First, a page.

Weathermen Ratted Out Silas Bissell

June 25, 2002

Silas Trim Bissell, 60, Longtime Antiwar Fugitive, Dies


     ORTLAND, Ore., June 24 -- Silas Trim Bissell, a 1960's radical who
spent nearly 17 years as a fugitive after an effort to bomb the
     University of Washington's R.O.T.C. building, died on Saturday at his
home in Eugene. He was 60.

The cause was brain cancer, said a friend, Chuck Kaufman.

The bombing attempt occurred in Seattle in 1970, and Mr. Bissell, a member
of the militant Weathermen, remained a fugitive until his arrest in 1987
in Eugene, where he had started a new life as a physical therapist and
artist under the name Terrence Peter Jackson. A friend alerted the police to
his real identity, an act that Mr. Bissell attributed to a $5,500 reward. 

Mr. Bissell's mother, Hillary, was a civil rights activist. His father,
Wadsworth, was the son of the founder of the Bissell carpet sweeper company
but was disinherited for refusing to join the family business.

Silas Bissell taught English literature at Wayne State University in
Detroit before he began to take an active role protesting the Vietnam War, a
pursuit that eventually led to confrontations with the police.

"After his first arrest," Mr. Kaufman recalled, "his mother told him: `It's
about time. I was afraid you would never be arrested.' " 

Mr. Bissell and his wife, Judith, traveled to Seattle, where they joined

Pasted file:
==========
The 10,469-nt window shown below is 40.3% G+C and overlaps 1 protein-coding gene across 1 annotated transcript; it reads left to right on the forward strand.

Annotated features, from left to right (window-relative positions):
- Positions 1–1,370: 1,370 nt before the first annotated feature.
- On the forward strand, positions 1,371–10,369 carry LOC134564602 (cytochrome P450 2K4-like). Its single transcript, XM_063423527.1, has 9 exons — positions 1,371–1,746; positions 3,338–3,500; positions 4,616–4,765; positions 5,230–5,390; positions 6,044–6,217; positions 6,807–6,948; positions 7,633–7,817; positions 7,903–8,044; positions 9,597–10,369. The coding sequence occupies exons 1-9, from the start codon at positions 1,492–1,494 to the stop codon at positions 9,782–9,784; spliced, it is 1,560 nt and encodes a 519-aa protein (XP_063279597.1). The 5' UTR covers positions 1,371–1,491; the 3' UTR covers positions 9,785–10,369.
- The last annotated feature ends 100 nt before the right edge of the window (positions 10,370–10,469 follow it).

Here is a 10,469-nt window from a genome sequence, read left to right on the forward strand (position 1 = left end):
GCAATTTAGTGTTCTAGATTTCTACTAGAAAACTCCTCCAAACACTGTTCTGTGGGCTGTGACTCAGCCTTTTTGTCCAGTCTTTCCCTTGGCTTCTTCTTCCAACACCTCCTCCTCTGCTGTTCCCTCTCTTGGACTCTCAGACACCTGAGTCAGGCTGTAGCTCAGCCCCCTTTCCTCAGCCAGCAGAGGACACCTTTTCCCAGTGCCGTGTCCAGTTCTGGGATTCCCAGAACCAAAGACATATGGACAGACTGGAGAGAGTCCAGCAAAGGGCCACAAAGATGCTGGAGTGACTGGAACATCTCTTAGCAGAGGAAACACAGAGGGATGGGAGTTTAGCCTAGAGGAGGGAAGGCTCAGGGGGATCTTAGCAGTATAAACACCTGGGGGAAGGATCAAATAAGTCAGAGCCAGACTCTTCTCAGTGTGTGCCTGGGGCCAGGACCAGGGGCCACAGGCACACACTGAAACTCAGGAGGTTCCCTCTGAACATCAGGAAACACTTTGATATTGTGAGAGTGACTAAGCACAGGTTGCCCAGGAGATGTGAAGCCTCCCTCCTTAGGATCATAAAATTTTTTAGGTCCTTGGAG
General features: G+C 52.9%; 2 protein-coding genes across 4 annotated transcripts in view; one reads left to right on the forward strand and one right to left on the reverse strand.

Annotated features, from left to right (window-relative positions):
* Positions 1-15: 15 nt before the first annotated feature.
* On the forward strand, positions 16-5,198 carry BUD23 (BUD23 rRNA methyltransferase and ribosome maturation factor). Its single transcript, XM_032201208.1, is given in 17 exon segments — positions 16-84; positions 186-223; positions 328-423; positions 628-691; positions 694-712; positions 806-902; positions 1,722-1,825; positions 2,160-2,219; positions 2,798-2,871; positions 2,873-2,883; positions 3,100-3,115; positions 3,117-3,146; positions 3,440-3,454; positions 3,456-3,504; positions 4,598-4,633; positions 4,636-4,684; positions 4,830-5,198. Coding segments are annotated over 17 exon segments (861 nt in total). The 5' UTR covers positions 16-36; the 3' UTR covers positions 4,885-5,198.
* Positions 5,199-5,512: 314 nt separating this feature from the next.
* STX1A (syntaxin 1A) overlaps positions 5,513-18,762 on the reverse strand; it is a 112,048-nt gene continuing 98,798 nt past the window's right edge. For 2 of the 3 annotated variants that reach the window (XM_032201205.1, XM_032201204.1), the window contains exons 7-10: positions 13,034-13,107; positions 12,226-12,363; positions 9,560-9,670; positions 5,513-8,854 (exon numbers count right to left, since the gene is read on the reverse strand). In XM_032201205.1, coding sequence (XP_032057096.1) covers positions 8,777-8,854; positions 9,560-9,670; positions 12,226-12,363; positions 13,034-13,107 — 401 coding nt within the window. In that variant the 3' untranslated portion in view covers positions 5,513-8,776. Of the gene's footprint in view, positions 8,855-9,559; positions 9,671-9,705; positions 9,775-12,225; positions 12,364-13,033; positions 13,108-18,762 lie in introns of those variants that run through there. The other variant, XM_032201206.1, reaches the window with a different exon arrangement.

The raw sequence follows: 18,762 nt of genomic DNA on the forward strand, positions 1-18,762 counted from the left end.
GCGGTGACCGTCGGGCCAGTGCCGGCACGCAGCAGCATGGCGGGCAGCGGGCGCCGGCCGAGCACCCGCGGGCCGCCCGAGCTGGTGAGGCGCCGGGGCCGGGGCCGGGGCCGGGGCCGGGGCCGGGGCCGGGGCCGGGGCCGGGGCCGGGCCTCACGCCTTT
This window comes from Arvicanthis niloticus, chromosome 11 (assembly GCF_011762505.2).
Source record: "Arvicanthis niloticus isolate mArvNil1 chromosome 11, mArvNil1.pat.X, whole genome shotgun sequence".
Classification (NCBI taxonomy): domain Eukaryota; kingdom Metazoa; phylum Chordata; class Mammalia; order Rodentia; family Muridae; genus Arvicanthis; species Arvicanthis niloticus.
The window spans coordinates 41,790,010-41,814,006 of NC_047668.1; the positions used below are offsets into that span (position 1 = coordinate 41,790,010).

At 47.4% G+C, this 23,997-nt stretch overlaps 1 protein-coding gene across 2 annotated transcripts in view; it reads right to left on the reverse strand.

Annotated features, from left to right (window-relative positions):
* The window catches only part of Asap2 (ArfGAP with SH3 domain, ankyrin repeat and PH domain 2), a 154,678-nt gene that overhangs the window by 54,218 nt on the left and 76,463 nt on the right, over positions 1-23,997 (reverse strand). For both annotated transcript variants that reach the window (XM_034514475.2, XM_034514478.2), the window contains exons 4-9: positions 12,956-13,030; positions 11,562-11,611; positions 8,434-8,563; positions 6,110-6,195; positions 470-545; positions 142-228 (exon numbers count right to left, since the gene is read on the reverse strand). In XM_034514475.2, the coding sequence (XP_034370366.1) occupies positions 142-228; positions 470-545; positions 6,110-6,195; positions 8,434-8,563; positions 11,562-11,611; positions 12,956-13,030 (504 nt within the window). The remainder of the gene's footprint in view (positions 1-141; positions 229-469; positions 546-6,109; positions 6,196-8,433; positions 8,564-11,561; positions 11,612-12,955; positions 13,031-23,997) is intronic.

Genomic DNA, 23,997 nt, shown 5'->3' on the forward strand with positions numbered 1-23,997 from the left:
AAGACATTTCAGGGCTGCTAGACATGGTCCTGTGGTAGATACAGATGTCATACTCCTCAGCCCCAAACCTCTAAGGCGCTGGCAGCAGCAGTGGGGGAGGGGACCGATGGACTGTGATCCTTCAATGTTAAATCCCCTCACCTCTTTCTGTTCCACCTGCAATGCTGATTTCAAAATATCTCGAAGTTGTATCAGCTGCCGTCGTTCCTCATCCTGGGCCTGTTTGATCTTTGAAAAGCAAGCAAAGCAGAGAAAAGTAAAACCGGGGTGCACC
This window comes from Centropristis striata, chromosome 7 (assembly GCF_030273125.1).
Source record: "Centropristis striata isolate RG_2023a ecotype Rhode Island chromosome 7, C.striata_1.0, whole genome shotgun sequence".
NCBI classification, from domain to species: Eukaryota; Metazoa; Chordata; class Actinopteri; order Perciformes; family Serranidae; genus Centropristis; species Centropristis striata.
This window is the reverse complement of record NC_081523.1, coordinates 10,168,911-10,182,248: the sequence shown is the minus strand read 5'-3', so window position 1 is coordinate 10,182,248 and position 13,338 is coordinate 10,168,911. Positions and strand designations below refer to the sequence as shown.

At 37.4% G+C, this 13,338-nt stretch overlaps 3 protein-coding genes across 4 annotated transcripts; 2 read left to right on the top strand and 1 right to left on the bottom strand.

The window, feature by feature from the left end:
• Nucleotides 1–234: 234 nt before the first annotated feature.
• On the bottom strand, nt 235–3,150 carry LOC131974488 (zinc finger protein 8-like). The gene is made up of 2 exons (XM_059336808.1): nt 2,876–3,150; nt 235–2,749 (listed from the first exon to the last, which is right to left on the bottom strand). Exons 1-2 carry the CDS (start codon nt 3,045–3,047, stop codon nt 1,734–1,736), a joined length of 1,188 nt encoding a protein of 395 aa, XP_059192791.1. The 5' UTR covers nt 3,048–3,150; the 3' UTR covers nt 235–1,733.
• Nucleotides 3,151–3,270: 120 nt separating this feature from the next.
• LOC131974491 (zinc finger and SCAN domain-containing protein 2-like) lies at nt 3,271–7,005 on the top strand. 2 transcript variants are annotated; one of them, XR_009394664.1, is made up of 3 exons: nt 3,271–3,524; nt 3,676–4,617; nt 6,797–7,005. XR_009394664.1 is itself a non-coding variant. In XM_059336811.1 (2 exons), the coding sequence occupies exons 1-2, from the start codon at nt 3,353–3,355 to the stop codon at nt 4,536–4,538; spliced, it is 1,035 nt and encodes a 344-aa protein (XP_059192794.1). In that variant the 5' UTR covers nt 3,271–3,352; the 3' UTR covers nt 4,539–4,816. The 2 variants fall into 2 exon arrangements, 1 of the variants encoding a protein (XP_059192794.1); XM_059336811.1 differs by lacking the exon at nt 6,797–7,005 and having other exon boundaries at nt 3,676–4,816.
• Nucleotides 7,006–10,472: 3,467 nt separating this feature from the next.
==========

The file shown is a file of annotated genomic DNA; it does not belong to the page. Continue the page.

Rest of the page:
the Weathermen. In January 1970, the couple planted a bomb in the stairwell
of the R.O.T.C. center but were immediately arrested, and the bomb never
went off. Mr. Bissell later said he had learned that he had been
betrayed by the Weathermen, who, he said, had alerted the police as a way
of furthering their cause with publicity. 

Mr. Bissell's parents posted bond of $25,000 each for him and his wife. But
the defendants failed to appear in court, and a federal warrant was
issued for their arrest, earning them a spot on the F.B.I.'s most-wanted
list for a time. 

The couple traveled to a variety of cities before they split up. Mr.
Bissell found his way to Eugene, a university town with a reputation as one
of the
last refuges of 1970's radicalism. 

He later attended several colleges and universities, eventually earning a
master's in physical therapy from Duke University. He returned to Eugene in
1981 and began working with the elderly. 

His life as a fugitive ended on Jan. 20, 1987, when the Federal Bureau of
Investigation arrested him on charges of conspiracy to damage federal
property and possession of a destructive device. He was convicted,
sentenced to two years' imprisonment and released after 18 months. 

In 1996, he helped form the Campaign for Labor Rights to bring attention to
sweatshop conditions in factories around the world. He became the
group's national coordinator in 1997 but, with cancer affecting his memory,
had to quit last year.


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